The Tex (t
pression) protein was originally described in Bordetella pertussis
as an essential protein involved in expression of critical toxin genes.1
Tex is a relatively large protein with a domain architecture consisting of several nucleic acid binding domains predicted from primary sequence. The presence of these domains supports the proposal that Tex is a transcription factor that functions in toxin expression and/or pathogen fitness.1-3
Tex displays a remarkably high degree of identity and similarity across a host of significant pathogens. For example, Tex from Pseudomonas aeruginosa
shares 65% identity and 78% similarity (at the amino acid level) with Tex from Vibrio cholerae
(the causative agent of cholera). Similar degrees of identity are seen with Tex proteins from Shigella flexneri
(the causative agent of dysentery) and Yersinia pestis
(the causative agent of plague).
Despite being ubiquitous and extremely well-conserved, the molecular function(s) of Tex remains enigmatic. Insight into Tex function is derived from several bacterial studies. Aside from its role in expression of toxin gene products in B. pertussis
gene from Pseudomonas aeruginosa
(PA5201) appears to play an important role in pathogenesis, being required for lung infection in a chronic disease model.4
In Streptococcus pneumoniae
, Tex does not effect expression of the major pneumococcus toxin pneumolysin, but does appear to be a transcription factor involved in pathogen fitness.3
These studies indicate that Tex may play a role in gene expression or transcript maintenance of either specific toxin or general housekeeping genes.
Tex domain architecture and sequence conservation may extend beyond prokaryotes to the essential eukaryotic transcription elongation factor Spt6.5-7
Tex is approximately half the size of Spt6 (e.g. 86 kDa for P. aeruginosa
Tex vs. 168 kDa for S. cerevisiae
Spt6), with sequence homology spanning the central region of Spt6. The flanking non-homologous regions of Spt6 include a highly charged N-terminal region and a C-terminal SH2-like domain. Within the region of homology, Tex and Spt6 share ~ 25% pairwise sequence identity and have a similar predicted domain architecture; primary sequence analysis identified YqgF, HhH, and S1 RNA binding domains in both proteins.7
This level of sequence similarity falls in Doolittle’s “twilight zone,”8
indicating that Tex and Spt6 may have similar structures, although direct evidence is lacking.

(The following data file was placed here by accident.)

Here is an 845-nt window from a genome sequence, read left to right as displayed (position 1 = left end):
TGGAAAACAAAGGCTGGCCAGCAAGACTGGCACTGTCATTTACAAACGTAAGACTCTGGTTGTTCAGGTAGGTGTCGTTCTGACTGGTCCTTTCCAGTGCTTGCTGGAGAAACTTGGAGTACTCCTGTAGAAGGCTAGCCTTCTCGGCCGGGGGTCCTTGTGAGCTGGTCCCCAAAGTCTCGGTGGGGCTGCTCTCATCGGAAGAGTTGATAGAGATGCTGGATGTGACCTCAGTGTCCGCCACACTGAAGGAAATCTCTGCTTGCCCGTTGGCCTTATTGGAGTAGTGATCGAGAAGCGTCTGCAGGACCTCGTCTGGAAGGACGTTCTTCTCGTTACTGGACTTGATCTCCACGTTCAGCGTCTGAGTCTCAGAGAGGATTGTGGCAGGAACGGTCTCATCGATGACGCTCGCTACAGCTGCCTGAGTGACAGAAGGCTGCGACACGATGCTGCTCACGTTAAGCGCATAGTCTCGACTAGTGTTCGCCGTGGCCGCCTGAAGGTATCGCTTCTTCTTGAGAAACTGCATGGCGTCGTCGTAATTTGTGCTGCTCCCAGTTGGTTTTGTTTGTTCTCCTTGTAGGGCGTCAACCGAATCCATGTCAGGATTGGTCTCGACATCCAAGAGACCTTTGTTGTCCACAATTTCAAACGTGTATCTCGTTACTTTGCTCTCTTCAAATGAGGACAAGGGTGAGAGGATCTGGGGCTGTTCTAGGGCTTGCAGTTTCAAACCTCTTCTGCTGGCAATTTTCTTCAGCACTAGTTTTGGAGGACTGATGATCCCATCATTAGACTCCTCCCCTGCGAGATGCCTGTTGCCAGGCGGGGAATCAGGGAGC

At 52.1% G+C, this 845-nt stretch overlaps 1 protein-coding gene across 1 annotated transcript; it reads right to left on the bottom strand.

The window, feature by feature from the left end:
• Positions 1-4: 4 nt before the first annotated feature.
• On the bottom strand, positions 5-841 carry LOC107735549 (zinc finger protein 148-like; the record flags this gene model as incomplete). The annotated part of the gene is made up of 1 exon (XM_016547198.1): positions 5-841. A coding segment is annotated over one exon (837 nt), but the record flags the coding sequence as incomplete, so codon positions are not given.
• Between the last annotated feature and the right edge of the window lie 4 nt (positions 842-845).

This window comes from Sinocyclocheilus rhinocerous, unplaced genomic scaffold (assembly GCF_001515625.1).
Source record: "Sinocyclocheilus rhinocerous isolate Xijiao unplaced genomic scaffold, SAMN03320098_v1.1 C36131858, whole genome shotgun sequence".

The sequence similarity may also indicate that Tex and Spt6 have related cellular functions. Although current evidence suggests that Spt6 is a nucleosome chaperone,9-11
a function unique to eukaryotes, recent studies have shown that Spt6 also interacts directly with both RNA polymerase12
and mRNA processing factors, including the exosomal RNA degradation machinery.13
Thus, beyond its role in nucleosome maintenance, Spt6 appears to provide a physical link between transcription and pre-mRNA surveillance, although the relationship between these critical processes is lacking in structural detail. Interestingly, we have recently observed similar interactions with Tex. P. aeruginosa
Tex co-purifies with RNA polymerase (RNAP), RNase E, and PNPase (I.V.-G. and S.L.D., unpublished data); RNase E and PNPase are components of the prokaryotic RNA degradosome, a 3′-5′ RNA degradation complex analogous to the eukaryotic exosome.14
In an effort to better understand the molecular function of Tex, and possibly to gain insight into Spt6, we have determined high-resolution crystal structures of the P. aeurginosa
Tex protein in two crystal forms. These reveal four putative nucleic acid binding/modifying domains including a helix-turn-helix (HtH) domain that was not predicted from primary sequence. In addition, we have quantitatively examined the ability of Tex to bind various nucleic acid substrates and have found that Tex has a strong preference for single-stranded RNA. Binding appears to be sequence non-specific and mutagenesis studies indicate that this interaction is mediated by the flexible S1 domain. In contrast to an earlier proposal,1,2
we do not observe significant nuclease function associated with the Tex YqgF domain. Our findings provide a structural foundation for understanding Tex function, and can guide future studies on the structure and function of Spt6.